Introduction of parking restrictions to Middleton-in-Teesdale under discussion

The Advertiser Series: PARKING PROBLEMS; Middleton-in-Teesdale is having to cope with more and more traffic as tens of thousands of visitors flock to upper Teesdale each year PARKING PROBLEMS; Middleton-in-Teesdale is having to cope with more and more traffic as tens of thousands of visitors flock to upper Teesdale each year

DISCUSSIONS have begun which could lead to the introduction of parking restrictions in a rural County Durham village for the first time.

Parish councillors say Middleton-in-Teesdale is struggling to cope with the amount of traffic generated by tens of thousands of visitors who head to the upper dale each year.

Talks are now under way with Durham County Council officials which could see a range of measures introduced in an effort to improve traffic flow through the village.

Proposals drawn up by the parish council would limit parking on the main road, with double yellow lines on one side of the narrowest sections to stop double parking.

Under the council's plans, a two-hour time limit would be introduced to The Hill car park, the main parking area in the village centre, along with restrictions on the Chapel Row cobbles.

Overnight parking at The Hill would be banned while a residents' permit scheme would ensure villagers could park their vehicles.

Parish councillors also say long stay facilities at the former outdoor studies centre, in Bridge Street, and the former workingmen's club car park, off Rose Terrace, should be better publicised.

Members are also backing plans to create a bus and taxi bay near the primary school, in Gas Lane, to be used at school dropping off and picking up times.

Parish council chairman John Cronin said parking restrictions were long overdue.

“There is more and more traffic and the situation just gets worse and worse,” he said.

“It is one of those strange things – you come to Middleton-in-Teesdale and it is full of cars but there is not a soul to be seen.

“People park on both sides of the main road which means wagons and buses cannot get through.”

Initial talks between the parish council and county authority were held in October.

Mr Cronin said the next stage would be to arrange another meeting with officials from Durham County Council to discuss the parish council's parking proposals.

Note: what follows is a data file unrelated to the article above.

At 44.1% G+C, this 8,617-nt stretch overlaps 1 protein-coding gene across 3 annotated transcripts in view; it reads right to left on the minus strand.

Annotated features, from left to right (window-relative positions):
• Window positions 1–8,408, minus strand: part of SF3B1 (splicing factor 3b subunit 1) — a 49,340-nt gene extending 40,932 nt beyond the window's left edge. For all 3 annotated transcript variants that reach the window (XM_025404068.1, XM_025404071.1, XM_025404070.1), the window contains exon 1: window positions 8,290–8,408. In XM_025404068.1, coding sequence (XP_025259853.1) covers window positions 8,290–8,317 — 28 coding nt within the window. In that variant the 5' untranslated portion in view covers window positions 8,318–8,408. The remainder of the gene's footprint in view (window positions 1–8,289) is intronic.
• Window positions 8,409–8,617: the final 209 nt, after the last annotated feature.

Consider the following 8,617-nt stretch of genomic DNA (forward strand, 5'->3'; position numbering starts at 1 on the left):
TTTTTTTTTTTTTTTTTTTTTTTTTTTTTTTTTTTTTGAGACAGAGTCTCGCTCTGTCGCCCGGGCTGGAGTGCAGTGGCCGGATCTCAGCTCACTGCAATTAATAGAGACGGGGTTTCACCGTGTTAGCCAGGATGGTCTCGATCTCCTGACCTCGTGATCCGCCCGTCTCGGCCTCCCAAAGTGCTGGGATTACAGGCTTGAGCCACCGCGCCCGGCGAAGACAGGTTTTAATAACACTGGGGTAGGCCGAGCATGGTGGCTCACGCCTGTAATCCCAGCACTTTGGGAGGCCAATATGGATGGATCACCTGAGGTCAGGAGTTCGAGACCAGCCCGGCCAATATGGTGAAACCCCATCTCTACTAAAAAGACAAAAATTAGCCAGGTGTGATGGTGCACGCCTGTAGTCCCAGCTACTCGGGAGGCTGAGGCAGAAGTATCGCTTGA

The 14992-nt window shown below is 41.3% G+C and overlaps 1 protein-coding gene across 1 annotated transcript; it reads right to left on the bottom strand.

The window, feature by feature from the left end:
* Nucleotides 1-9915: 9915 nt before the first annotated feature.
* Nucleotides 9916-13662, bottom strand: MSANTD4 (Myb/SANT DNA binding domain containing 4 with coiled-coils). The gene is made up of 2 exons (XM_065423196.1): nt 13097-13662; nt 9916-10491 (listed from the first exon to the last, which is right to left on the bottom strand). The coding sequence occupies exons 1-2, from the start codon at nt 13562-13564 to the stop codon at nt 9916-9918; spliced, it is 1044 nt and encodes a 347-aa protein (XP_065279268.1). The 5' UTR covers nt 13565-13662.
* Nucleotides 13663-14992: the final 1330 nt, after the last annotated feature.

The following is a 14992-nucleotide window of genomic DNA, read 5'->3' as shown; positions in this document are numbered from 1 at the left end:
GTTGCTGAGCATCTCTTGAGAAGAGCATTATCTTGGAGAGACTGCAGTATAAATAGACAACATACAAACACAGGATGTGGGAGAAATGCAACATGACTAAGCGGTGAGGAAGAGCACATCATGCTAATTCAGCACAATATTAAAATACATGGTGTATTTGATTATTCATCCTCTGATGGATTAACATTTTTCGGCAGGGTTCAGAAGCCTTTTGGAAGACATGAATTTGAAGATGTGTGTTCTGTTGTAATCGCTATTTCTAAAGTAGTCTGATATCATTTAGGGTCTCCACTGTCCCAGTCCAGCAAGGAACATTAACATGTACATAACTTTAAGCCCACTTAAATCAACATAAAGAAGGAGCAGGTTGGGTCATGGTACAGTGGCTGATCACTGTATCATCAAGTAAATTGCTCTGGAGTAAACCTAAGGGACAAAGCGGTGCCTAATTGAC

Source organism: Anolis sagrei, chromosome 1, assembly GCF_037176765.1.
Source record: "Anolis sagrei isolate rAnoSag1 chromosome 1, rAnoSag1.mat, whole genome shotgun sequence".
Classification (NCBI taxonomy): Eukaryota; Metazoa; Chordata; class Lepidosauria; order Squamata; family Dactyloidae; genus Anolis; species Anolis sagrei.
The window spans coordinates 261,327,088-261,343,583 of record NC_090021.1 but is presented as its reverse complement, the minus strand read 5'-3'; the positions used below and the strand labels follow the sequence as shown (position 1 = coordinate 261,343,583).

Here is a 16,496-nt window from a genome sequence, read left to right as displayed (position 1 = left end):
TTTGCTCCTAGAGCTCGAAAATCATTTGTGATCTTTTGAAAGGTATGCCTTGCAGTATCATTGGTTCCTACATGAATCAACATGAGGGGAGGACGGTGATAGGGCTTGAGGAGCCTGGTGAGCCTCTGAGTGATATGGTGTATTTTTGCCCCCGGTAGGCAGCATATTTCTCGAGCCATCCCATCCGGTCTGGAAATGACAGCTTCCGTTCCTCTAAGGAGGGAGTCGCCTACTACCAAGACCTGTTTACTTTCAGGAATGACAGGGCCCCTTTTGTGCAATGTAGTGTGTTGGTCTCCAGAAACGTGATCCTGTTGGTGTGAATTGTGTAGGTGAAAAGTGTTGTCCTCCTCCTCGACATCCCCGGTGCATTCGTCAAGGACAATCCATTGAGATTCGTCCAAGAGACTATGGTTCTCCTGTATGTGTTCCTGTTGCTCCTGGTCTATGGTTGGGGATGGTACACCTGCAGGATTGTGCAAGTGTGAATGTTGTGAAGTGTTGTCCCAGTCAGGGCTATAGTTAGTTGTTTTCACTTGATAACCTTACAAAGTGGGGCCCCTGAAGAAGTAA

Upper Teesdale attracts between 20,000 to 30,000 visitors each year eager to tackle the area's stretch of the Pennine Way or visit beauty spots such as High Force.

Comments (1)

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11:45am Sat 7 Dec 13

OldBiddyFrom Barney says...

This is a very interesting article, Barnard Castle Vision is trying very hard to build a bridge costing 1.3 million (ahem) across the Tees near the old viaduct to encourage more tourists in the form of walkers to come to Barnard Castle. Besides all the arguments against it, my main one being please don't ruin ancient woodland, it would never amount to a significant increase in spending in Barney.

Why because as the situation clearly proves in Middleton large amounts of visitors don't always necessarily create large amounts of income for local business. We go up to Middleton regularly and although the town can be packed out the shops are often empty. Walkers come to walk not shop.

In fact the problem created by the walkers who park up all day often means locals who would use the shops and cafes don't bother as 'you can't get parked in Middleton'
This is a very interesting article, Barnard Castle Vision is trying very hard to build a bridge costing 1.3 million (ahem) across the Tees near the old viaduct to encourage more tourists in the form of walkers to come to Barnard Castle. Besides all the arguments against it, my main one being please don't ruin ancient woodland, it would never amount to a significant increase in spending in Barney. Why because as the situation clearly proves in Middleton large amounts of visitors don't always necessarily create large amounts of income for local business. We go up to Middleton regularly and although the town can be packed out the shops are often empty. Walkers come to walk not shop. In fact the problem created by the walkers who park up all day often means locals who would use the shops and cafes don't bother as 'you can't get parked in Middleton' OldBiddyFrom Barney

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